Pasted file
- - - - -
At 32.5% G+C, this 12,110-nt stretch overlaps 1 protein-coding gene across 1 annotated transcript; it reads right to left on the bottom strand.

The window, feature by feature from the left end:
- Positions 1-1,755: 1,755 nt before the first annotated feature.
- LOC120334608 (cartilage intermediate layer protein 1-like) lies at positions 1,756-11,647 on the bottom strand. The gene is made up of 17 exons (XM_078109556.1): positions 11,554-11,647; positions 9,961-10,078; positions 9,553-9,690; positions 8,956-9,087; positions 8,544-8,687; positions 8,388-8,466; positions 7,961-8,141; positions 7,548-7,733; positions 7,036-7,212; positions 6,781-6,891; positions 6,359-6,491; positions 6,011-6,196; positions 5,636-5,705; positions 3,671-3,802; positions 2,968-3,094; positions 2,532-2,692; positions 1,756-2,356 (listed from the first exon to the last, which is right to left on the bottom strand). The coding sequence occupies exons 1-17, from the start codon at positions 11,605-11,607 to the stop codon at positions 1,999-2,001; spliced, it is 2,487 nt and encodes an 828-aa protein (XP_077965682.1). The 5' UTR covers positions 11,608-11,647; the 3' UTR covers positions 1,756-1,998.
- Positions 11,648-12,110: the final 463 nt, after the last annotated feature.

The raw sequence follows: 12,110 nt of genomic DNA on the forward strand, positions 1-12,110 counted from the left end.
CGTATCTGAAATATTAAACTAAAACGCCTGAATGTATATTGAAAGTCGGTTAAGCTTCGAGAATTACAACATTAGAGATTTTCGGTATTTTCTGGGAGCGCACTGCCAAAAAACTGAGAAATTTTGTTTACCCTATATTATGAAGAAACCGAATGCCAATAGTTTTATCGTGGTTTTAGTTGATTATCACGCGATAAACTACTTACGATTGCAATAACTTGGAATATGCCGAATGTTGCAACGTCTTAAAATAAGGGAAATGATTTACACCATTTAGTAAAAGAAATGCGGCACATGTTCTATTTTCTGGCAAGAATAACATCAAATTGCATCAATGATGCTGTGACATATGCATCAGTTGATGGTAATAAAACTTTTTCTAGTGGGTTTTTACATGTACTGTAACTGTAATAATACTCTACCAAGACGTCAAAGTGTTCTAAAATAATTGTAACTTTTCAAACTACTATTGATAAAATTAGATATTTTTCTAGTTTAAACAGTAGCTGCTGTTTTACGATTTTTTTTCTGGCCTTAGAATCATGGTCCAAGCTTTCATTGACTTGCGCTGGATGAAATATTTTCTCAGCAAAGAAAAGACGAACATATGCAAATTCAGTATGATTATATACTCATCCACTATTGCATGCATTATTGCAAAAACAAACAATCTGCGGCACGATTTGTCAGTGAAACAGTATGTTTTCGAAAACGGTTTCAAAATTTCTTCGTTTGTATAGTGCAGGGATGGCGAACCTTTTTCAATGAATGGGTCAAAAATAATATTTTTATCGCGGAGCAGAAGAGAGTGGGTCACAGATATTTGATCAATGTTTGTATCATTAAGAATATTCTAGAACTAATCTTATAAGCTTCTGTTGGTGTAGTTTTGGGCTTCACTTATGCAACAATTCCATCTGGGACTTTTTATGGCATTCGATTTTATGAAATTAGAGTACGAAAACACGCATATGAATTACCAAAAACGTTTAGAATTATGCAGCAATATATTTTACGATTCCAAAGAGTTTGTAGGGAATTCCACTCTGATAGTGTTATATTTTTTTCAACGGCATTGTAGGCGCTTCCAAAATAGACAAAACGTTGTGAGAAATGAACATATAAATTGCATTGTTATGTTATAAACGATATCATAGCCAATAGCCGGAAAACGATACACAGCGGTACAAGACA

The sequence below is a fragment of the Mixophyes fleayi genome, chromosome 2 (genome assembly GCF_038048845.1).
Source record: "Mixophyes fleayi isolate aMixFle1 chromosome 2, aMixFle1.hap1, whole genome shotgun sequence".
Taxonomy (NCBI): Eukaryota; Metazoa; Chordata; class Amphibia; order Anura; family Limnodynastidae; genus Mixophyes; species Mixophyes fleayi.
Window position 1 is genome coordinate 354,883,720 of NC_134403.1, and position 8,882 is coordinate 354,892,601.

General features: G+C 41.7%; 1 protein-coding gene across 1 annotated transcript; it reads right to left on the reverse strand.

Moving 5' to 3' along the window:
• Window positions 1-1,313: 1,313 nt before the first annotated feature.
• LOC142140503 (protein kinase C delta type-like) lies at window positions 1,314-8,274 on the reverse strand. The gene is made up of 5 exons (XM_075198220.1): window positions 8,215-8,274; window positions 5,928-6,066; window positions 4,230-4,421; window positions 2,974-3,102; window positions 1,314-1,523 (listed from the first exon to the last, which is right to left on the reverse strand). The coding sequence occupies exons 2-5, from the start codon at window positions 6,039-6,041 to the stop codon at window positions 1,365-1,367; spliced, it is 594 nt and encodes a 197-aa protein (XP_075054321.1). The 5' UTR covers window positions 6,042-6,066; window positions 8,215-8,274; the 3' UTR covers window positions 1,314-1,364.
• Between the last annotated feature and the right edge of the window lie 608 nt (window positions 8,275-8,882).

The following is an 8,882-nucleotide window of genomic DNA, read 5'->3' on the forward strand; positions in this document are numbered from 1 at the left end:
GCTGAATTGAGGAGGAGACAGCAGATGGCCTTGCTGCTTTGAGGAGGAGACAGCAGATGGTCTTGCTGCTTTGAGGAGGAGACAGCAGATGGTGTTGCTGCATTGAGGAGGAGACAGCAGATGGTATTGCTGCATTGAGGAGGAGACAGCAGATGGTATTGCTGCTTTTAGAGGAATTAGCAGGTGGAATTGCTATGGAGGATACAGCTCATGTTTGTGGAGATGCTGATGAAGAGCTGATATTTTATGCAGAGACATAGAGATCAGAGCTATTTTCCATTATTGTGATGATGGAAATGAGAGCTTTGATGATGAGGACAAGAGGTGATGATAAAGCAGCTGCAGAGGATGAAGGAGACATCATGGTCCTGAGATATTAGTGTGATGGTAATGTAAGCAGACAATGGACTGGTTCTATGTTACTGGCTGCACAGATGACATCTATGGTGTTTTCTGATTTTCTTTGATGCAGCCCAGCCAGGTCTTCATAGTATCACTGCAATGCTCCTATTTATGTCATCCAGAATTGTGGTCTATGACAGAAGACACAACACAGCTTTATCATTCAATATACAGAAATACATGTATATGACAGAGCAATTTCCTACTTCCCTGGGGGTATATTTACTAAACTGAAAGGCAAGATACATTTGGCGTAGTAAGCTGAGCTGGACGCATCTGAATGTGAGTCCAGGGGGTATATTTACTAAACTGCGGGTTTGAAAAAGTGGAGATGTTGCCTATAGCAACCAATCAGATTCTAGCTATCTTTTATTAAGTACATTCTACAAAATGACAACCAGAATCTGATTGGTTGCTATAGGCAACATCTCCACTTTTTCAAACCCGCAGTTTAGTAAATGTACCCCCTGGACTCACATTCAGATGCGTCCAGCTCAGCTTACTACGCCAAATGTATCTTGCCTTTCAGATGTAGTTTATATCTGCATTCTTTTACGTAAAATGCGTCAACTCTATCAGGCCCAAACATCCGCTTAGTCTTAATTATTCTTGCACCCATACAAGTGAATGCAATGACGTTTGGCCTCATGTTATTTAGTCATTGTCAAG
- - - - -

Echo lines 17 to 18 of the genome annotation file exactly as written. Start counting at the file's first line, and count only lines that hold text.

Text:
The following is an 8,882-nucleotide window of genomic DNA, read 5'->3' on the forward strand; positions in this document are numbered from 1 at the left end:
GCTGAATTGAGGAGGAGACAGCAGATGGCCTTGCTGCTTTGAGGAGGAGACAGCAGATGGTCTTGCTGCTTTGAGGAGGAGACAGCAGATGGTGTTGCTGCATTGAGGAGGAGACAGCAGATGGTATTGCTGCATTGAGGAGGAGACAGCAGATGGTATTGCTGCTTTTAGAGGAATTAGCAGGTGGAATTGCTATGGAGGATACAGCTCATGTTTGTGGAGATGCTGATGAAGAGCTGATATTTTATGCAGAGACATAGAGATCAGAGCTATTTTCCATTATTGTGATGATGGAAATGAGAGCTTTGATGATGAGGACAAGAGGTGATGATAAAGCAGCTGCAGAGGATGAAGGAGACATCATGGTCCTGAGATATTAGTGTGATGGTAATGTAAGCAGACAATGGACTGGTTCTATGTTACTGGCTGCACAGATGACATCTATGGTGTTTTCTGATTTTCTTTGATGCAGCCCAGCCAGGTCTTCATAGTATCACTGCAATGCTCCTATTTATGTCATCCAGAATTGTGGTCTATGACAGAAGACACAACACAGCTTTATCATTCAATATACAGAAATACATGTATATGACAGAGCAATTTCCTACTTCCCTGGGGGTATATTTACTAAACTGAAAGGCAAGATACATTTGGCGTAGTAAGCTGAGCTGGACGCATCTGAATGTGAGTCCAGGGGGTATATTTACTAAACTGCGGGTTTGAAAAAGTGGAGATGTTGCCTATAGCAACCAATCAGATTCTAGCTATCTTTTATTAAGTACATTCTACAAAATGACAACCAGAATCTGATTGGTTGCTATAGGCAACATCTCCACTTTTTCAAACCCGCAGTTTAGTAAATGTACCCCCTGGACTCACATTCAGATGCGTCCAGCTCAGCTTACTACGCCAAATGTATCTTGCCTTTCAGATGTAGTTTATATCTGCATTCTTTTACGTAAAATGCGTCAACTCTATCAGGCCCAAACATCCGCTTAGTCTTAATTATTCTTGCACCCATACAAGTGAATGCAATGACGTTTGGCCTCATGTTATTTAGTCATTGTCAAG